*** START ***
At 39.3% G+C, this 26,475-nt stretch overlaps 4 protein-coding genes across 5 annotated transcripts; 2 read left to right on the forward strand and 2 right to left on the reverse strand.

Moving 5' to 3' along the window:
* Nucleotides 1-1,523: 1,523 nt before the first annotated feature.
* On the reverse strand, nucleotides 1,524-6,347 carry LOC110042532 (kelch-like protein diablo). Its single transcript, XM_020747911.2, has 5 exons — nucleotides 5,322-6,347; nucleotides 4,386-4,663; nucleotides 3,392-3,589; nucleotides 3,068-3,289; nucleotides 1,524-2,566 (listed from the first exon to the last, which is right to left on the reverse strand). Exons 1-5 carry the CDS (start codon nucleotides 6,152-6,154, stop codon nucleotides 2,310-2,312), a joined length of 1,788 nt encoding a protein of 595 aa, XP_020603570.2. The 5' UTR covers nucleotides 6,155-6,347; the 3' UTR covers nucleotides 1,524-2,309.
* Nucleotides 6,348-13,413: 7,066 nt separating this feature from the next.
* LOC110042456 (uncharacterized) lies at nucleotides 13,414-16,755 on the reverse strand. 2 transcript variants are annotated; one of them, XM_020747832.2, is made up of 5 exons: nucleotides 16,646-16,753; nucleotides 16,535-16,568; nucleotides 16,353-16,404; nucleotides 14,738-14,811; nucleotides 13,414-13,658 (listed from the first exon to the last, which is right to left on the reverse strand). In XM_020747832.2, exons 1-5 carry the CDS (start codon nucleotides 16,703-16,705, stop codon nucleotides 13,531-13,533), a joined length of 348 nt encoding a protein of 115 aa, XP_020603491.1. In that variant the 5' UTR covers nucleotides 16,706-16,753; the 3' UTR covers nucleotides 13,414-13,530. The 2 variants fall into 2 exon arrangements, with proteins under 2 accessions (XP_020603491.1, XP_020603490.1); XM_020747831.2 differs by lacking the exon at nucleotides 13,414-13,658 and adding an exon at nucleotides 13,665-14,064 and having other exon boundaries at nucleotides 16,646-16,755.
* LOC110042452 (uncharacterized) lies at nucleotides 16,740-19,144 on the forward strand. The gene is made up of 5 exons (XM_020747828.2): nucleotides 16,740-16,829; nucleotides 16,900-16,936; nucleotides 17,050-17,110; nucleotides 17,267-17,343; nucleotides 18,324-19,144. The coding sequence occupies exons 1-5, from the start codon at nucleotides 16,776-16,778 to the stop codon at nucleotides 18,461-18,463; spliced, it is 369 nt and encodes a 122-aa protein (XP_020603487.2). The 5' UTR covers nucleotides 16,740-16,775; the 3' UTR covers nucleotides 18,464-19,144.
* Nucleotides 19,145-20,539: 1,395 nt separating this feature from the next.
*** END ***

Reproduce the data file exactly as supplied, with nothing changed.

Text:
At 39.3% G+C, this 26,475-nt stretch overlaps 4 protein-coding genes across 5 annotated transcripts; 2 read left to right on the forward strand and 2 right to left on the reverse strand.

Moving 5' to 3' along the window:
* Nucleotides 1-1,523: 1,523 nt before the first annotated feature.
* On the reverse strand, nucleotides 1,524-6,347 carry LOC110042532 (kelch-like protein diablo). Its single transcript, XM_020747911.2, has 5 exons — nucleotides 5,322-6,347; nucleotides 4,386-4,663; nucleotides 3,392-3,589; nucleotides 3,068-3,289; nucleotides 1,524-2,566 (listed from the first exon to the last, which is right to left on the reverse strand). Exons 1-5 carry the CDS (start codon nucleotides 6,152-6,154, stop codon nucleotides 2,310-2,312), a joined length of 1,788 nt encoding a protein of 595 aa, XP_020603570.2. The 5' UTR covers nucleotides 6,155-6,347; the 3' UTR covers nucleotides 1,524-2,309.
* Nucleotides 6,348-13,413: 7,066 nt separating this feature from the next.
* LOC110042456 (uncharacterized) lies at nucleotides 13,414-16,755 on the reverse strand. 2 transcript variants are annotated; one of them, XM_020747832.2, is made up of 5 exons: nucleotides 16,646-16,753; nucleotides 16,535-16,568; nucleotides 16,353-16,404; nucleotides 14,738-14,811; nucleotides 13,414-13,658 (listed from the first exon to the last, which is right to left on the reverse strand). In XM_020747832.2, exons 1-5 carry the CDS (start codon nucleotides 16,703-16,705, stop codon nucleotides 13,531-13,533), a joined length of 348 nt encoding a protein of 115 aa, XP_020603491.1. In that variant the 5' UTR covers nucleotides 16,706-16,753; the 3' UTR covers nucleotides 13,414-13,530. The 2 variants fall into 2 exon arrangements, with proteins under 2 accessions (XP_020603491.1, XP_020603490.1); XM_020747831.2 differs by lacking the exon at nucleotides 13,414-13,658 and adding an exon at nucleotides 13,665-14,064 and having other exon boundaries at nucleotides 16,646-16,755.
* LOC110042452 (uncharacterized) lies at nucleotides 16,740-19,144 on the forward strand. The gene is made up of 5 exons (XM_020747828.2): nucleotides 16,740-16,829; nucleotides 16,900-16,936; nucleotides 17,050-17,110; nucleotides 17,267-17,343; nucleotides 18,324-19,144. The coding sequence occupies exons 1-5, from the start codon at nucleotides 16,776-16,778 to the stop codon at nucleotides 18,461-18,463; spliced, it is 369 nt and encodes a 122-aa protein (XP_020603487.2). The 5' UTR covers nucleotides 16,740-16,775; the 3' UTR covers nucleotides 18,464-19,144.
* Nucleotides 19,145-20,539: 1,395 nt separating this feature from the next.